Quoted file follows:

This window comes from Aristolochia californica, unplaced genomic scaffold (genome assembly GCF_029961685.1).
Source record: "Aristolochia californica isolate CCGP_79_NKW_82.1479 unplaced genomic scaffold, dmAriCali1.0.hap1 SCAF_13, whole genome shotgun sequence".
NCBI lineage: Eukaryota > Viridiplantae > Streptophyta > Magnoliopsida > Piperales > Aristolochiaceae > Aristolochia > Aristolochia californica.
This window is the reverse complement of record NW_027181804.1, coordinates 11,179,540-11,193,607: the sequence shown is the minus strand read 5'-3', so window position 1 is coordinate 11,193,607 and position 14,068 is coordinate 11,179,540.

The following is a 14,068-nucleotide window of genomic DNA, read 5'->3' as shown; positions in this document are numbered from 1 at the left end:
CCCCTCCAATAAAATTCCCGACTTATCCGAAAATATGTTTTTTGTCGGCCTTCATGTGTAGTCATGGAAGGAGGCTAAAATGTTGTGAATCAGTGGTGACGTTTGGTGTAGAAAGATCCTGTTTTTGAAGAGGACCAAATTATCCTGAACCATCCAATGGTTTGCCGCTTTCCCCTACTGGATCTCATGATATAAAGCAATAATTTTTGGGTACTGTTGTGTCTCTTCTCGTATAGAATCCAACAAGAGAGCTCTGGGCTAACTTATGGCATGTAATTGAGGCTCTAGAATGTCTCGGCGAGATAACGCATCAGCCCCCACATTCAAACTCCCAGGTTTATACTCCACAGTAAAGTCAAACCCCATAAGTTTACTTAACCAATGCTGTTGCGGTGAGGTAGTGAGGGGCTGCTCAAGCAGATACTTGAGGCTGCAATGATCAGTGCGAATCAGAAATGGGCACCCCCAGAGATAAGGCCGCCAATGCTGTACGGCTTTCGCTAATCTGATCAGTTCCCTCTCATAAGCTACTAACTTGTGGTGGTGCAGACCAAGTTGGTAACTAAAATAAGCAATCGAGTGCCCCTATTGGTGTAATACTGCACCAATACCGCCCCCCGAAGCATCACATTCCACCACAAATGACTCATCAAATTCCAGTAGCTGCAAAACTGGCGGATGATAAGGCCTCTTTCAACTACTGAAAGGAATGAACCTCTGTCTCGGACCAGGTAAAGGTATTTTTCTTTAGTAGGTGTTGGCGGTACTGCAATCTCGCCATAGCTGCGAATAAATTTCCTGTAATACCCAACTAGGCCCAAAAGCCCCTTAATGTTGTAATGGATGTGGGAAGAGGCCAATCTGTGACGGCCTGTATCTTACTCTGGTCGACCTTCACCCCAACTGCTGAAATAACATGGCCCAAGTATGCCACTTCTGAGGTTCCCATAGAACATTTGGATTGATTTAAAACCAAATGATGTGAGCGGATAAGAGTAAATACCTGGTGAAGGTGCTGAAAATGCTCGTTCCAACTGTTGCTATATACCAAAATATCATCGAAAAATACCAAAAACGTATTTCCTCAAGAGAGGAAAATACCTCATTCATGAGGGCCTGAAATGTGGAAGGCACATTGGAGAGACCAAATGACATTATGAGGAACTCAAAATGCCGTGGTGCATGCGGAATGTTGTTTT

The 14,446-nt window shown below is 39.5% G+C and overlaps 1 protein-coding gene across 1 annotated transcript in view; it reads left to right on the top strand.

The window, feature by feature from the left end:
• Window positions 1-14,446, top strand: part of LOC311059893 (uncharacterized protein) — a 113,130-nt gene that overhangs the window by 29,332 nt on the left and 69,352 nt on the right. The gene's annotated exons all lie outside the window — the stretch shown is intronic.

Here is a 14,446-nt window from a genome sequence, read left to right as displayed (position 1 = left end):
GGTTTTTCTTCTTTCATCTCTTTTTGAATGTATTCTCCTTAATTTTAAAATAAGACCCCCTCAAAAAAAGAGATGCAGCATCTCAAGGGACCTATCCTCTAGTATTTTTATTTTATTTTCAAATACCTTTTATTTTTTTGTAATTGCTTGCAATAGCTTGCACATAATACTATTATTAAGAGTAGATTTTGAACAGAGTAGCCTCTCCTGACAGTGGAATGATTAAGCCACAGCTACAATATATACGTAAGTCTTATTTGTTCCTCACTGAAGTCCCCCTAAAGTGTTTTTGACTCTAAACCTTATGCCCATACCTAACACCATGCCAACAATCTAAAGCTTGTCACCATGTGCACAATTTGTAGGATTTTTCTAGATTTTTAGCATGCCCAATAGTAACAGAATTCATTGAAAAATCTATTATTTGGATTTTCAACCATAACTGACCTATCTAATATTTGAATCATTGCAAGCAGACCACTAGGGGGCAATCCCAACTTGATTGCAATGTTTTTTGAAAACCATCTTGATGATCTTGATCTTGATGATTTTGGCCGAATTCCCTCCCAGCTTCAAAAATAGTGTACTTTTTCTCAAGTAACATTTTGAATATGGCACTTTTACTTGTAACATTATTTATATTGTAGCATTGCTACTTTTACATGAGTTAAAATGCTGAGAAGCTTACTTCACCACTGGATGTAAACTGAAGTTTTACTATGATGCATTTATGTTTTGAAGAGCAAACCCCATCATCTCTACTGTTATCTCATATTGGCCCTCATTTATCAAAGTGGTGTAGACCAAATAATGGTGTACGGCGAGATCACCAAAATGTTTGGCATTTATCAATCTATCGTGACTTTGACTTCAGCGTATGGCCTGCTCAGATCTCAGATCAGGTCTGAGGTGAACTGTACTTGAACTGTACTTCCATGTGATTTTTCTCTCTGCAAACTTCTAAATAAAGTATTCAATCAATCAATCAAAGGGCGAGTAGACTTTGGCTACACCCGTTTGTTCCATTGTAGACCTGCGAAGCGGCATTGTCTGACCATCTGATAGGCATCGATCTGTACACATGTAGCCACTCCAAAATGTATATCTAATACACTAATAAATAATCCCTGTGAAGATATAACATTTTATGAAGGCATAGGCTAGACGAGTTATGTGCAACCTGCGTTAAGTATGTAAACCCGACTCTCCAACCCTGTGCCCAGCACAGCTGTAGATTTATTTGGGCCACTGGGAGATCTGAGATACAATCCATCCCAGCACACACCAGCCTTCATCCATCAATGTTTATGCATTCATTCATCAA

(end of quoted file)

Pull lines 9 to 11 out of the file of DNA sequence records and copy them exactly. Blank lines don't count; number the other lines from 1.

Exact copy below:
• Window positions 1-14,446, top strand: part of LOC311059893 (uncharacterized protein) — a 113,130-nt gene that overhangs the window by 29,332 nt on the left and 69,352 nt on the right. The gene's annotated exons all lie outside the window — the stretch shown is intronic.

Here is a 14,446-nt window from a genome sequence, read left to right as displayed (position 1 = left end):
GGTTTTTCTTCTTTCATCTCTTTTTGAATGTATTCTCCTTAATTTTAAAATAAGACCCCCTCAAAAAAAGAGATGCAGCATCTCAAGGGACCTATCCTCTAGTATTTTTATTTTATTTTCAAATACCTTTTATTTTTTTGTAATTGCTTGCAATAGCTTGCACATAATACTATTATTAAGAGTAGATTTTGAACAGAGTAGCCTCTCCTGACAGTGGAATGATTAAGCCACAGCTACAATATATACGTAAGTCTTATTTGTTCCTCACTGAAGTCCCCCTAAAGTGTTTTTGACTCTAAACCTTATGCCCATACCTAACACCATGCCAACAATCTAAAGCTTGTCACCATGTGCACAATTTGTAGGATTTTTCTAGATTTTTAGCATGCCCAATAGTAACAGAATTCATTGAAAAATCTATTATTTGGATTTTCAACCATAACTGACCTATCTAATATTTGAATCATTGCAAGCAGACCACTAGGGGGCAATCCCAACTTGATTGCAATGTTTTTTGAAAACCATCTTGATGATCTTGATCTTGATGATTTTGGCCGAATTCCCTCCCAGCTTCAAAAATAGTGTACTTTTTCTCAAGTAACATTTTGAATATGGCACTTTTACTTGTAACATTATTTATATTGTAGCATTGCTACTTTTACATGAGTTAAAATGCTGAGAAGCTTACTTCACCACTGGATGTAAACTGAAGTTTTACTATGATGCATTTATGTTTTGAAGAGCAAACCCCATCATCTCTACTGTTATCTCATATTGGCCCTCATTTATCAAAGTGGTGTAGACCAAATAATGGTGTACGGCGAGATCACCAAAATGTTTGGCATTTATCAATCTATCGTGACTTTGACTTCAGCGTATGGCCTGCTCAGATCTCAGATCAGGTCTGAGGTGAACTGTACTTGAACTGTACTTCCATGTGATTTTTCTCTCTGCAAACTTCTAAATAAAGTATTCAATCAATCAATCAAAGGGCGAGTAGACTTTGGCTACACCCGTTTGTTCCATTGTAGACCTGCGAAGCGGCATTGTCTGACCATCTGATAGGCATCGATCTGTACACATGTAGCCACTCCAAAATGTATATCTAATACACTAATAAATAATCCCTGTGAAGATATAACATTTTATGAAGGCATAGGCTAGACGAGTTATGTGCAACCTGCGTTAAGTATGTAAACCCGACTCTCCAACCCTGTGCCCAGCACAGCTGTAGATTTATTTGGGCCACTGGGAGATCTGAGATACAATCCATCCCAGCACACACCAGCCTTCATCCATCAATGTTTATGCATTCATTCATCAA